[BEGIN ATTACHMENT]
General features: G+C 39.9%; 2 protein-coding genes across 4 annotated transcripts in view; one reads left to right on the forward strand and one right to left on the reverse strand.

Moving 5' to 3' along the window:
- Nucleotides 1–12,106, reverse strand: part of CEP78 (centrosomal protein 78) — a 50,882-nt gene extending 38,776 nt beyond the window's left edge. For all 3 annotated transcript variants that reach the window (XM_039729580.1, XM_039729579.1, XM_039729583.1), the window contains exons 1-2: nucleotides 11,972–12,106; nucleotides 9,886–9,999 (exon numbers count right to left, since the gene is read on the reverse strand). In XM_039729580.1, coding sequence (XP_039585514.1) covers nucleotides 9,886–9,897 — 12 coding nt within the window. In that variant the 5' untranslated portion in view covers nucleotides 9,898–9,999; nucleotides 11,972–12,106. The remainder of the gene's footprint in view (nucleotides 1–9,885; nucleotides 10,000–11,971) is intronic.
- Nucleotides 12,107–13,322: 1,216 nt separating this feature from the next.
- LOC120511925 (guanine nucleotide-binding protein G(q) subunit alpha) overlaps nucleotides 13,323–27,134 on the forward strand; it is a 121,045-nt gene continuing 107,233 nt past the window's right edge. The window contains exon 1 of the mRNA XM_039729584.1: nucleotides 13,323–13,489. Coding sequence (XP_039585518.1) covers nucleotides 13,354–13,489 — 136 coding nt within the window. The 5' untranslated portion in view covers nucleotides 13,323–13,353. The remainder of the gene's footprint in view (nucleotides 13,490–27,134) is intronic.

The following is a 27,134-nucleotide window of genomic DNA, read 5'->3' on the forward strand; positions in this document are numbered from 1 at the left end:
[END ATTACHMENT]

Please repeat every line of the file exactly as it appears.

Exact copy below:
General features: G+C 39.9%; 2 protein-coding genes across 4 annotated transcripts in view; one reads left to right on the forward strand and one right to left on the reverse strand.

Moving 5' to 3' along the window:
- Nucleotides 1–12,106, reverse strand: part of CEP78 (centrosomal protein 78) — a 50,882-nt gene extending 38,776 nt beyond the window's left edge. For all 3 annotated transcript variants that reach the window (XM_039729580.1, XM_039729579.1, XM_039729583.1), the window contains exons 1-2: nucleotides 11,972–12,106; nucleotides 9,886–9,999 (exon numbers count right to left, since the gene is read on the reverse strand). In XM_039729580.1, coding sequence (XP_039585514.1) covers nucleotides 9,886–9,897 — 12 coding nt within the window. In that variant the 5' untranslated portion in view covers nucleotides 9,898–9,999; nucleotides 11,972–12,106. The remainder of the gene's footprint in view (nucleotides 1–9,885; nucleotides 10,000–11,971) is intronic.
- Nucleotides 12,107–13,322: 1,216 nt separating this feature from the next.
- LOC120511925 (guanine nucleotide-binding protein G(q) subunit alpha) overlaps nucleotides 13,323–27,134 on the forward strand; it is a 121,045-nt gene continuing 107,233 nt past the window's right edge. The window contains exon 1 of the mRNA XM_039729584.1: nucleotides 13,323–13,489. Coding sequence (XP_039585518.1) covers nucleotides 13,354–13,489 — 136 coding nt within the window. The 5' untranslated portion in view covers nucleotides 13,323–13,353. The remainder of the gene's footprint in view (nucleotides 13,490–27,134) is intronic.

The following is a 27,134-nucleotide window of genomic DNA, read 5'->3' on the forward strand; positions in this document are numbered from 1 at the left end: